: 2) Let's say I rewrite the loop command line to read:
    :
    : for (int i=1; i = 5; i++) //note the change of i=5....
    :
    : Shouldn't this loop terminate as soon as the expression is false (i.e. shouldn't the loop not run at all, because the beggining i=1?)
    :
    : Yet, when I run the program, I get stuck in this infinite loop of the program asking me to "Enter Value 5:". What is wrong with my thinking here?
    :
    : Thanks!
    :
    1)
    Each time the loop is entered, the user supplies a number which is stored in the variable named number.
    [code]
    cin>>number;
    [/code]
    Then the number is added to the sum of the previous entered numbers which is stored in the variable sum. The result is stored in the variable sum.
    [code]
    sum+=number;
    [/code]
    In fact, the addition is made at each step. The 5 numbers are not summed at the end.

    2)
    Use == for comparison. The statement 'i=5' assigns 5 to i and the whole statement has value 5, which is considered to be true. This explains why the loop continues infinitely (each time, i is incremented but then in the test part it is assigned value 5).

    Steph
  • Ahhhh, I get it now, the values aren't stored, but the value is constantly updated with each occurence of the loop. Thanks, you explained it perfectly.


    : : Hey all, I'm new to this C++ thing and I've run across this program in my book which takes in five values and returns their sum and average. It's written as such:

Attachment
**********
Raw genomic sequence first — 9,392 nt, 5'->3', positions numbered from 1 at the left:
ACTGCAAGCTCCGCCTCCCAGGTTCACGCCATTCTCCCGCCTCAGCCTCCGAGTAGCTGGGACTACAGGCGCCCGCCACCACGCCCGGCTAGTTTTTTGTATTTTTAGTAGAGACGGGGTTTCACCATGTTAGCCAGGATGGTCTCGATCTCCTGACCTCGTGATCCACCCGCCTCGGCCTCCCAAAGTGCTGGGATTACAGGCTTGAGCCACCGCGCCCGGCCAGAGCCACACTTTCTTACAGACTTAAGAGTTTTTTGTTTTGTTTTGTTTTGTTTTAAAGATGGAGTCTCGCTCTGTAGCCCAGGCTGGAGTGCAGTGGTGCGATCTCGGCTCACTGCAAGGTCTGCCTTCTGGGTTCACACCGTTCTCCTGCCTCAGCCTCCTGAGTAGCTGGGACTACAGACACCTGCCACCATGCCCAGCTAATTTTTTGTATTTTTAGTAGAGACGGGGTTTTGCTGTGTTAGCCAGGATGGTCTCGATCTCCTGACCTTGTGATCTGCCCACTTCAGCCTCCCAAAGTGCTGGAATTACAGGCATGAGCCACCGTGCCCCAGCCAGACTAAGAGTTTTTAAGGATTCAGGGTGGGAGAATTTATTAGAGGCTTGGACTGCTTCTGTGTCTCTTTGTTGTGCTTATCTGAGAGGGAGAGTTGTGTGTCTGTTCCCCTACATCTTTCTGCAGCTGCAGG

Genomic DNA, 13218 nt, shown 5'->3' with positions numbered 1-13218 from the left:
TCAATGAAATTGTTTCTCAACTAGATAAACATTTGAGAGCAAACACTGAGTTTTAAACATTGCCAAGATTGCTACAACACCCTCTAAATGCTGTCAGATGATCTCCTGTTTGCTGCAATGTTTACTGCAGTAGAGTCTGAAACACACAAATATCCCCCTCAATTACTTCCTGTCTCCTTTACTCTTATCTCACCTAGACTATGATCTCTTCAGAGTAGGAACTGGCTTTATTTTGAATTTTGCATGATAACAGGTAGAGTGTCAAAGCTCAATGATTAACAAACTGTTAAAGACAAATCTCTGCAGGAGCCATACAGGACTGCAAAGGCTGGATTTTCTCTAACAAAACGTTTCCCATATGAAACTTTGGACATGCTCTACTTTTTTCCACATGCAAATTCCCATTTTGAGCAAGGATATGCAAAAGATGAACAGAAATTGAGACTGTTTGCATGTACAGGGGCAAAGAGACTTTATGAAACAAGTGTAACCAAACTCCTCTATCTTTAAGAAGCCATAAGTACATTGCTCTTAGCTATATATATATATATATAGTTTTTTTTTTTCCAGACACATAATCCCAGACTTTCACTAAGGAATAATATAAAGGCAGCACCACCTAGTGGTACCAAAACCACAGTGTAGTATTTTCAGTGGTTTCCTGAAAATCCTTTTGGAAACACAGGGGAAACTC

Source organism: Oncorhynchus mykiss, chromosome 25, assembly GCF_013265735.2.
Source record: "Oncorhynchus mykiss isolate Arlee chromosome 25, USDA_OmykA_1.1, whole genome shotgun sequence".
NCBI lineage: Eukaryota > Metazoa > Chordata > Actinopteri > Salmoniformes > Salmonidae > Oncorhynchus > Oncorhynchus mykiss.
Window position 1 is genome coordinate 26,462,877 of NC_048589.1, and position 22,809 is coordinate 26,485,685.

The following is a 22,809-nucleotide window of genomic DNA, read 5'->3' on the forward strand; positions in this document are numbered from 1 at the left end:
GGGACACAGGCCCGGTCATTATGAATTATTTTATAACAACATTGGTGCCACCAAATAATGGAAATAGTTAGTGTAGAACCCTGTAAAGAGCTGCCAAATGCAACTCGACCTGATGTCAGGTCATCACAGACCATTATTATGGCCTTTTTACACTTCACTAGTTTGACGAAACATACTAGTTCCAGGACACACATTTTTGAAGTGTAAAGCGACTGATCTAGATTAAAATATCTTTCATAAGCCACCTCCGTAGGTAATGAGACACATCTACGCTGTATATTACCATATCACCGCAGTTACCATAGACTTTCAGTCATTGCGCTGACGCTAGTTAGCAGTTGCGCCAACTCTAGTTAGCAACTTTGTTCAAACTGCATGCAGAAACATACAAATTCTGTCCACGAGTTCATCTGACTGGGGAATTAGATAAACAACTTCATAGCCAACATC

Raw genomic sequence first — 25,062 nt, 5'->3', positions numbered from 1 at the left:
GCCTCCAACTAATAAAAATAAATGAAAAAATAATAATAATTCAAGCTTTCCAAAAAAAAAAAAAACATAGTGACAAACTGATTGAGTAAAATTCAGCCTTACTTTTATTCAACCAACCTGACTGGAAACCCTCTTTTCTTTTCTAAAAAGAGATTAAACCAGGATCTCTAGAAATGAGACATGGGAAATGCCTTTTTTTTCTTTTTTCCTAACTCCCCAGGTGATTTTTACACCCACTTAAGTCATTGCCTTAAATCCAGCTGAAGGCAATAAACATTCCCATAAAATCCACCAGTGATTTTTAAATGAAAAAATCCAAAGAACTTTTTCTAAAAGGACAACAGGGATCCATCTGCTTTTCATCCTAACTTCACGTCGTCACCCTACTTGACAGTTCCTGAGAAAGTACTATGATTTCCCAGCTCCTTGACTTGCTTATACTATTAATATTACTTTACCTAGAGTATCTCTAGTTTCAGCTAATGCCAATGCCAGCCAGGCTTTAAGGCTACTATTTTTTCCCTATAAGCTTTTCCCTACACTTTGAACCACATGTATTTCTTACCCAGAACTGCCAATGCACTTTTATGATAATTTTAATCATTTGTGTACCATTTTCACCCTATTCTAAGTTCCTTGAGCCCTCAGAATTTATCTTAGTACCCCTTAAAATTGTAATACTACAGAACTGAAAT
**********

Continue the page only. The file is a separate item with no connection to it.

: :
    : : ****************************************
    : : double number;
    : : double sum=0.0;
    : : for (int i=1; i <= 5; i++)
    : : {
    : : cout << "Enter Value " << i << " : ";
    : : cin >> number;
    : : sum += number;
    : : } //block ends here
    : : cout << "
    These numbers sum to: " << sum;
    : : cout << "
    These numbers average: " << sum/5;
    : : ***********************************************
    : :
    : :
    : : I have two questions regarding this program.
    : :
    : : 1) How does the "sum +=number" line work? I understand the += concept, however, what I don't understand is how this line tells the computer to store each number and add all 5 of them together at the end. Unless I'm mistaken as to the operation of +=, this is not something that the operator should do. Yet it does.....